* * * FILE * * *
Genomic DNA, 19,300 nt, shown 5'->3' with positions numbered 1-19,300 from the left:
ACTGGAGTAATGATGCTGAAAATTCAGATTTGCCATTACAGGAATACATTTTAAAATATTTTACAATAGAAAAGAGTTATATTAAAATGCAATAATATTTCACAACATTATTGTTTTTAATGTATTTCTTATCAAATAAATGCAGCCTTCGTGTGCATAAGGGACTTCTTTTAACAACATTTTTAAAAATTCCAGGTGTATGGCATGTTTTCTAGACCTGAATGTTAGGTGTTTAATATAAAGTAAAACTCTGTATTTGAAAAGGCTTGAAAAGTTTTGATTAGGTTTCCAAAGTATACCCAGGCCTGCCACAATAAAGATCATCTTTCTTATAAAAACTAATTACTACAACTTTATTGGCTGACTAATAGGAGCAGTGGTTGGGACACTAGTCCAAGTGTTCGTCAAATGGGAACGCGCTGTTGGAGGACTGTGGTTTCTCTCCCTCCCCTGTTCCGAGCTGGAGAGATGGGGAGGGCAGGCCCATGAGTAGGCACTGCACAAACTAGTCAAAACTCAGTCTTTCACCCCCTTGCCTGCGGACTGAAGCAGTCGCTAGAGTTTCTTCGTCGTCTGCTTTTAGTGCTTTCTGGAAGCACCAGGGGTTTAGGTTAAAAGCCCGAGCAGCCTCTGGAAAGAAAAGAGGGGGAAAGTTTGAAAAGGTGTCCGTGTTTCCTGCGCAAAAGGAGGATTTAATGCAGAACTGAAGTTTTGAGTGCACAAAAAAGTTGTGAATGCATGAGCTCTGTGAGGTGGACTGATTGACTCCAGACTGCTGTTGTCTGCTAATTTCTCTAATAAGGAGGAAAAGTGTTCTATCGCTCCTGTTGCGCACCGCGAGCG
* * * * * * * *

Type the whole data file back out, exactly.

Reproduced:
Genomic DNA, 19,300 nt, shown 5'->3' with positions numbered 1-19,300 from the left:
ACTGGAGTAATGATGCTGAAAATTCAGATTTGCCATTACAGGAATACATTTTAAAATATTTTACAATAGAAAAGAGTTATATTAAAATGCAATAATATTTCACAACATTATTGTTTTTAATGTATTTCTTATCAAATAAATGCAGCCTTCGTGTGCATAAGGGACTTCTTTTAACAACATTTTTAAAAATTCCAGGTGTATGGCATGTTTTCTAGACCTGAATGTTAGGTGTTTAATATAAAGTAAAACTCTGTATTTGAAAAGGCTTGAAAAGTTTTGATTAGGTTTCCAAAGTATACCCAGGCCTGCCACAATAAAGATCATCTTTCTTATAAAAACTAATTACTACAACTTTATTGGCTGACTAATAGGAGCAGTGGTTGGGACACTAGTCCAAGTGTTCGTCAAATGGGAACGCGCTGTTGGAGGACTGTGGTTTCTCTCCCTCCCCTGTTCCGAGCTGGAGAGATGGGGAGGGCAGGCCCATGAGTAGGCACTGCACAAACTAGTCAAAACTCAGTCTTTCACCCCCTTGCCTGCGGACTGAAGCAGTCGCTAGAGTTTCTTCGTCGTCTGCTTTTAGTGCTTTCTGGAAGCACCAGGGGTTTAGGTTAAAAGCCCGAGCAGCCTCTGGAAAGAAAAGAGGGGGAAAGTTTGAAAAGGTGTCCGTGTTTCCTGCGCAAAAGGAGGATTTAATGCAGAACTGAAGTTTTGAGTGCACAAAAAAGTTGTGAATGCATGAGCTCTGTGAGGTGGACTGATTGACTCCAGACTGCTGTTGTCTGCTAATTTCTCTAATAAGGAGGAAAAGTGTTCTATCGCTCCTGTTGCGCACCGCGAGCG